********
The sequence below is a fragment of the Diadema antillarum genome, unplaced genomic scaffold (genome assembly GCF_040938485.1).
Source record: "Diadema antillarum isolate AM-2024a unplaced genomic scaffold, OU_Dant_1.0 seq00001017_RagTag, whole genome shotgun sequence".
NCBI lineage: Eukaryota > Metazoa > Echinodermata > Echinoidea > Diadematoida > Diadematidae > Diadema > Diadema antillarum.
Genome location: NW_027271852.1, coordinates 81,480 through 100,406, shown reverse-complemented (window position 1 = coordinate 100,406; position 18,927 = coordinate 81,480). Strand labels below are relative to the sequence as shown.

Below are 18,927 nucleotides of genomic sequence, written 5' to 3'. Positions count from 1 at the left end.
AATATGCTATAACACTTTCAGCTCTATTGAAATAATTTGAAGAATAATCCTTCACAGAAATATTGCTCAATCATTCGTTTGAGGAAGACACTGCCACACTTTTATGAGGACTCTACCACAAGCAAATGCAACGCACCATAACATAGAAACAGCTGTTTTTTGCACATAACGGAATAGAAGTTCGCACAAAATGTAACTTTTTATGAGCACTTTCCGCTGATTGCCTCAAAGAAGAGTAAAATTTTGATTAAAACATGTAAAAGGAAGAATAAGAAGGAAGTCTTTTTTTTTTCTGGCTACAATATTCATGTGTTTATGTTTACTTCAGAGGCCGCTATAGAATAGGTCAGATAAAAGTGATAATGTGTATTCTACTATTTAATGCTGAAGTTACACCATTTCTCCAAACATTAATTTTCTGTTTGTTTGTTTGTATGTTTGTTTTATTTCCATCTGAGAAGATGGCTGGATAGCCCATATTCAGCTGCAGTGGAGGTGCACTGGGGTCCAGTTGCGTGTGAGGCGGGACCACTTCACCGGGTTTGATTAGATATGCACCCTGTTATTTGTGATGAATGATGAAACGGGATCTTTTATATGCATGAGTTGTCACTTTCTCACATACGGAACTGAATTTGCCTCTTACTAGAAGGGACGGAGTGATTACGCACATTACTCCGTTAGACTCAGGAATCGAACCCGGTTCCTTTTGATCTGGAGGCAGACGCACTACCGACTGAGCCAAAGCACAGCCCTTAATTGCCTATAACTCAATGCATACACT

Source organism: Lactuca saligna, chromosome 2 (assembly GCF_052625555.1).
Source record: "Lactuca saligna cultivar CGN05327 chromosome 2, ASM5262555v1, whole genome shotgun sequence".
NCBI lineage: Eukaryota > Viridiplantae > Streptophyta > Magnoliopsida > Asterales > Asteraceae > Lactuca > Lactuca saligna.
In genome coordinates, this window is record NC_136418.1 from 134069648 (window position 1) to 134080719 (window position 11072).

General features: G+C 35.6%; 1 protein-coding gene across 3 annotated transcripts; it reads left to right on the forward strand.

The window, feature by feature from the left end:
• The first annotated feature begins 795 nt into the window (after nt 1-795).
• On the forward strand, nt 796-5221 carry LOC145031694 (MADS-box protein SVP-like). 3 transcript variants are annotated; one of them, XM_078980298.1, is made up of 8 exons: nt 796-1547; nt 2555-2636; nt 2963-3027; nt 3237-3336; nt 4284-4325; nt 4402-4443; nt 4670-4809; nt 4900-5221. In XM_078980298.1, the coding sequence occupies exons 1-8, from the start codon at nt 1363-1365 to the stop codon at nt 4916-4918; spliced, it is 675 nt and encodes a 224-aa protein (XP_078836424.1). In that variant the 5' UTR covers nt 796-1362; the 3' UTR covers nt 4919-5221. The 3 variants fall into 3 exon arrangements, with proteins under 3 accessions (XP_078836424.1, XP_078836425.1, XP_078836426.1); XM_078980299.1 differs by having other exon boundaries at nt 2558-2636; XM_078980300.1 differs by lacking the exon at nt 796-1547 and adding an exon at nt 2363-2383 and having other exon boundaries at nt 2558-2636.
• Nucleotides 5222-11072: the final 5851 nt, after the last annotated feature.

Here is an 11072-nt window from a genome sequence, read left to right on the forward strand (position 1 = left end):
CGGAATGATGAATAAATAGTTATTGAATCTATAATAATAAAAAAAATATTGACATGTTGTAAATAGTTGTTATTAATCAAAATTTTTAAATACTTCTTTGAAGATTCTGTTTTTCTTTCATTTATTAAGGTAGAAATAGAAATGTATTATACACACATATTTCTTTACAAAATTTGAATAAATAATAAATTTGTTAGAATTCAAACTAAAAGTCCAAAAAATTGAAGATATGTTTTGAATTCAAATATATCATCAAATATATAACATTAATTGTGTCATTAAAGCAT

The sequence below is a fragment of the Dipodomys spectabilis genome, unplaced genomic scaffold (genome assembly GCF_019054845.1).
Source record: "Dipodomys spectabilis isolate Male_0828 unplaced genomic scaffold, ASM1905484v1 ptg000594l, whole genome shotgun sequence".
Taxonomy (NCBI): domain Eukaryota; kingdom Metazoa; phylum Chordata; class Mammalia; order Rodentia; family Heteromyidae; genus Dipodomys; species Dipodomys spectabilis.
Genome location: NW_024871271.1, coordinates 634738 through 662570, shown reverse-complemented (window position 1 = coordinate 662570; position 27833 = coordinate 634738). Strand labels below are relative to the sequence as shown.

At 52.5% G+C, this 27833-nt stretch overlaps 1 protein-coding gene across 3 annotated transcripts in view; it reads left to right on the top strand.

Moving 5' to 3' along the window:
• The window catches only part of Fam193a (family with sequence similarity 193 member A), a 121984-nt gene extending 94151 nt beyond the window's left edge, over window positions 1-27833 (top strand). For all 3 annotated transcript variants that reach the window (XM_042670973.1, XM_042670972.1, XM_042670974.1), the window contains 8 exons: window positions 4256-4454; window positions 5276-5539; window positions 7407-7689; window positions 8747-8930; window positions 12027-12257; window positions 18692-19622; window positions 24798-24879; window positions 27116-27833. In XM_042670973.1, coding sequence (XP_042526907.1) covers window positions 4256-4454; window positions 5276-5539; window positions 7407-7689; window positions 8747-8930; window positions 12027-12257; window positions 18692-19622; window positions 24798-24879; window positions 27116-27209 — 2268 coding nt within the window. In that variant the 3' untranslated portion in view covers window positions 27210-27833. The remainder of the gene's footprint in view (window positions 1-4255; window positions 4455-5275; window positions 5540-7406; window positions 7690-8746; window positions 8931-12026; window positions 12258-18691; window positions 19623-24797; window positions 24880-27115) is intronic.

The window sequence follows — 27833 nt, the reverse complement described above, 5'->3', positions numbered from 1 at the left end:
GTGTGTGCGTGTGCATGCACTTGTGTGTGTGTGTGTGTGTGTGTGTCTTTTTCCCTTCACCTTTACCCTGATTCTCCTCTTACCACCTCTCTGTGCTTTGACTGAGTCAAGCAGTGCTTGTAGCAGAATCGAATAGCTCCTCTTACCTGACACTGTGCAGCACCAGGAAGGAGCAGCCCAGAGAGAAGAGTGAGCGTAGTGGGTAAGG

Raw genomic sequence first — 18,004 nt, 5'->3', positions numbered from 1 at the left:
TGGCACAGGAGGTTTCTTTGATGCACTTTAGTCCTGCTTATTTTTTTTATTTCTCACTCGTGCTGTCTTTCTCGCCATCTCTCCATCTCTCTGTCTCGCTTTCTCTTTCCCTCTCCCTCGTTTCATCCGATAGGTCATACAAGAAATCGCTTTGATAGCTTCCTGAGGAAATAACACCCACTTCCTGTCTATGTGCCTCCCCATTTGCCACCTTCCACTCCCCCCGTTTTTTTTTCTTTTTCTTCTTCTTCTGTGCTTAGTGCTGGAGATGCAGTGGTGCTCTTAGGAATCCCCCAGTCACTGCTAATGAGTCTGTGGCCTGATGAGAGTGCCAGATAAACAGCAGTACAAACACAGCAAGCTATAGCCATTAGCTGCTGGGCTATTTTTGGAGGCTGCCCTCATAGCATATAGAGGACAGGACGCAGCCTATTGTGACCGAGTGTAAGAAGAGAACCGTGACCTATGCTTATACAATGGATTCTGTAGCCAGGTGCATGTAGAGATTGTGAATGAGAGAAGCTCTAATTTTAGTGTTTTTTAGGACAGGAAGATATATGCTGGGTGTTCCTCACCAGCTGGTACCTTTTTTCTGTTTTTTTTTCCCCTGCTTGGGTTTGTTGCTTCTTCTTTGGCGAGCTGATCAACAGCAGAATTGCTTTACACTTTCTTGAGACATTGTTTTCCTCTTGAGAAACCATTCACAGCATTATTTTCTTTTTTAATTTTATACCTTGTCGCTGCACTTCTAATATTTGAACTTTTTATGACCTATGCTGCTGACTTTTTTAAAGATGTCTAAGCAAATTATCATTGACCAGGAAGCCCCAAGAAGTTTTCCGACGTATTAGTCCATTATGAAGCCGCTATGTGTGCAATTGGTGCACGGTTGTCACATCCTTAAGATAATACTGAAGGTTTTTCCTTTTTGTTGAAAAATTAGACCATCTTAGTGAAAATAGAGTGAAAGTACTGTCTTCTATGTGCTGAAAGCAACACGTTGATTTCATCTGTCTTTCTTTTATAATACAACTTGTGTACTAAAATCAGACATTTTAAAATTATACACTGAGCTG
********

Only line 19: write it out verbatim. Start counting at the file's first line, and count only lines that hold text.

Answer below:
Source record: "Dipodomys spectabilis isolate Male_0828 unplaced genomic scaffold, ASM1905484v1 ptg000594l, whole genome shotgun sequence".